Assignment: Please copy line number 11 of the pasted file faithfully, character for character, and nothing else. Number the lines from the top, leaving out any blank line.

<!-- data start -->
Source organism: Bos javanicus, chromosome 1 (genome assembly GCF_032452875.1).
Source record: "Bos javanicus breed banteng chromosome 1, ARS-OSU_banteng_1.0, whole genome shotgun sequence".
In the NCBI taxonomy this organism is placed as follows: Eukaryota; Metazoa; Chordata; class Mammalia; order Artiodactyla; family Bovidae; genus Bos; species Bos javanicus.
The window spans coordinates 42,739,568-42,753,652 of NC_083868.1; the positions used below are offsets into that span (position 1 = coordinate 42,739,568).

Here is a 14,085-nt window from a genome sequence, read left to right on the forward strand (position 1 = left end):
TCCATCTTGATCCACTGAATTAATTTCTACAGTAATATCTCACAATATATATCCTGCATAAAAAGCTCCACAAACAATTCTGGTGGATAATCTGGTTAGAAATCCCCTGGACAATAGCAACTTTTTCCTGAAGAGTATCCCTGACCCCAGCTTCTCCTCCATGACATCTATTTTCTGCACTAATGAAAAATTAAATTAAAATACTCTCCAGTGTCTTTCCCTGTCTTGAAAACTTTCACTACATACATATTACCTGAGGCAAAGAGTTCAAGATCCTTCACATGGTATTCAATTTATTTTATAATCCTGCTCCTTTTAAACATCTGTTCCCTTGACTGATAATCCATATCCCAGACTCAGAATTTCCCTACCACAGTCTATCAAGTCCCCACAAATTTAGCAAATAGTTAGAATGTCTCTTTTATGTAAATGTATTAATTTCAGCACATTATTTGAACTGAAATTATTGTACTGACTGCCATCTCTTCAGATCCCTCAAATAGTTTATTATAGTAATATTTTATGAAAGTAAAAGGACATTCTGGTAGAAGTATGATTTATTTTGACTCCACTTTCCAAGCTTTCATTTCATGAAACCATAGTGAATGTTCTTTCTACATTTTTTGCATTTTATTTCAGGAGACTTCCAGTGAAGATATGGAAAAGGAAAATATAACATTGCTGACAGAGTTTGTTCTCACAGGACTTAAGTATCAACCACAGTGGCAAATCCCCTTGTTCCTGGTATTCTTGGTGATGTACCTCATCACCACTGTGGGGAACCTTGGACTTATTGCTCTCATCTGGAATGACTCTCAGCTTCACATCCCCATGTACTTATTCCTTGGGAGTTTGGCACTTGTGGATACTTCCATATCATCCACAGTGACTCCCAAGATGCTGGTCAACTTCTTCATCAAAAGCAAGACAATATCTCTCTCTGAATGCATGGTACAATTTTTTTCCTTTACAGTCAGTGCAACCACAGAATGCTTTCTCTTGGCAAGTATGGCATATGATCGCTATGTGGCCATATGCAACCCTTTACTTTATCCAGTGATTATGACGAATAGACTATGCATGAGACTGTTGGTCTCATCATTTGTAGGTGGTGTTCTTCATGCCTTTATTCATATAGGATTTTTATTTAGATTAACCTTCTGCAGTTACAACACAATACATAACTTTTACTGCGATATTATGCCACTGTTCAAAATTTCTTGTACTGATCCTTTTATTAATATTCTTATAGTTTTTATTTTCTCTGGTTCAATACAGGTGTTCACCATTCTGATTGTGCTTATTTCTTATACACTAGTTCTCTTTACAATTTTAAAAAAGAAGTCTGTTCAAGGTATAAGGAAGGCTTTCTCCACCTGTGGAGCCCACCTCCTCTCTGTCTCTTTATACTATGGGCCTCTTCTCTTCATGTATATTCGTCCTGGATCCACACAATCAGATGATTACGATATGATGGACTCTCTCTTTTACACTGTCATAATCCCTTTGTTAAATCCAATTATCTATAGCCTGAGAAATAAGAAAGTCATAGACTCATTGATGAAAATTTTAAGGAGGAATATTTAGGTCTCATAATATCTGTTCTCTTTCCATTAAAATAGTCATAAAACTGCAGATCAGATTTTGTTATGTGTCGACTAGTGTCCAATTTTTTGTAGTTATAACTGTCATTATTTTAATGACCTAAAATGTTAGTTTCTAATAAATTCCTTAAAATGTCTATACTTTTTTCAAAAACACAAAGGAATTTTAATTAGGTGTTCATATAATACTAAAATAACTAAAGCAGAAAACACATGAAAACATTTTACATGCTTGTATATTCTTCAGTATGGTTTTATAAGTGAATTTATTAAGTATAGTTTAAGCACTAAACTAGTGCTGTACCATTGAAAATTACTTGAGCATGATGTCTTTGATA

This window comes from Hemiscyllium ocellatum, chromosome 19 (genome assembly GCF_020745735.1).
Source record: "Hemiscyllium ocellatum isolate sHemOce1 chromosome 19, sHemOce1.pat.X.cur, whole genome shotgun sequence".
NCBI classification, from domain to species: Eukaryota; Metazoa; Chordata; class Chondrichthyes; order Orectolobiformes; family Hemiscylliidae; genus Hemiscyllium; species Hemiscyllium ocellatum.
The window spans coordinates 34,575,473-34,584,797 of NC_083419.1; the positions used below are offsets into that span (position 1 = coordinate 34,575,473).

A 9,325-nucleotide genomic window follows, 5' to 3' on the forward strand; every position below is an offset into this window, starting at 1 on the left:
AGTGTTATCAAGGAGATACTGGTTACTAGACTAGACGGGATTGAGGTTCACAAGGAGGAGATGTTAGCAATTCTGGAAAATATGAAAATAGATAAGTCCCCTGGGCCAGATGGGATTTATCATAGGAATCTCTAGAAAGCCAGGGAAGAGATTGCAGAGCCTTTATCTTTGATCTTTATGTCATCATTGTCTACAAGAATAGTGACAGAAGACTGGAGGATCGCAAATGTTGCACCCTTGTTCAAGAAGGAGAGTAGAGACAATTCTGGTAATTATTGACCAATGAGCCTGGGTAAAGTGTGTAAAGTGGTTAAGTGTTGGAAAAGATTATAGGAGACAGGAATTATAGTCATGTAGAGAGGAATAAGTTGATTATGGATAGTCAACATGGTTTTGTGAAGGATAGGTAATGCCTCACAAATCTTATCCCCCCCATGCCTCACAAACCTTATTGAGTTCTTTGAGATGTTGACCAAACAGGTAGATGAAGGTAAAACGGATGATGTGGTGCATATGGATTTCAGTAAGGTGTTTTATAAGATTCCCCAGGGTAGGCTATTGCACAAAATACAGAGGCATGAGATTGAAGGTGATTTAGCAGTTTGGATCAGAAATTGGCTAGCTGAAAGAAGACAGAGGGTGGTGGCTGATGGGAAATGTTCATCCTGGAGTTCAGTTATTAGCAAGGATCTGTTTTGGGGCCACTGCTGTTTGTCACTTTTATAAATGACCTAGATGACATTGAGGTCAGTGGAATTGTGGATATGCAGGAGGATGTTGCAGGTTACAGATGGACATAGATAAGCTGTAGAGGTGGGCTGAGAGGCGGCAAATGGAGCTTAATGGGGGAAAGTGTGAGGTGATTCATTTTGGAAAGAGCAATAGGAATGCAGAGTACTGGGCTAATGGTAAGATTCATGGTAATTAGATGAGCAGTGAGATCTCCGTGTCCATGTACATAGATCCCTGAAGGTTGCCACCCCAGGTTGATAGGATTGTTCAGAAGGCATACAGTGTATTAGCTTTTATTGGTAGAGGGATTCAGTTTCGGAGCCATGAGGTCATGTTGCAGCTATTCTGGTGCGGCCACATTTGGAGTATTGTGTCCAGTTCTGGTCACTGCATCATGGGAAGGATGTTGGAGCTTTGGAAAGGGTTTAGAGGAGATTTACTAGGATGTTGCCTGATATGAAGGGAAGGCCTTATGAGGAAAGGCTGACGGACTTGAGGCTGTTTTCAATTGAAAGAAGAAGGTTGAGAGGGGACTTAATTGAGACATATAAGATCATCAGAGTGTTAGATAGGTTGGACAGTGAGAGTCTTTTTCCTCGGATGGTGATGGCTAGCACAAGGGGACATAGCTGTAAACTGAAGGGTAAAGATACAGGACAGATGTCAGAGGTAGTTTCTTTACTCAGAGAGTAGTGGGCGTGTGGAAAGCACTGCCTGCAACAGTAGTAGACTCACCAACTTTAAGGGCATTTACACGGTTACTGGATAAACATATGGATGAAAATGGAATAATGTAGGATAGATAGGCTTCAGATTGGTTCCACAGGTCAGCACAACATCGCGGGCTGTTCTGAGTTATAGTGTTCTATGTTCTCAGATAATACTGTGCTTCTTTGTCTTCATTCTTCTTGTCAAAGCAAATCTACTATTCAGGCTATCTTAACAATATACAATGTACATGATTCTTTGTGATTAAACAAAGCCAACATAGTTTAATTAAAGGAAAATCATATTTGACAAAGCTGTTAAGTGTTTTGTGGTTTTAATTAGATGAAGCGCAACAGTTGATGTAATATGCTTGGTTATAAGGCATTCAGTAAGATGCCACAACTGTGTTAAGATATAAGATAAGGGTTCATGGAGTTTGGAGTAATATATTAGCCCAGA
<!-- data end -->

A 9,325-nucleotide genomic window follows, 5' to 3' on the forward strand; every position below is an offset into this window, starting at 1 on the left: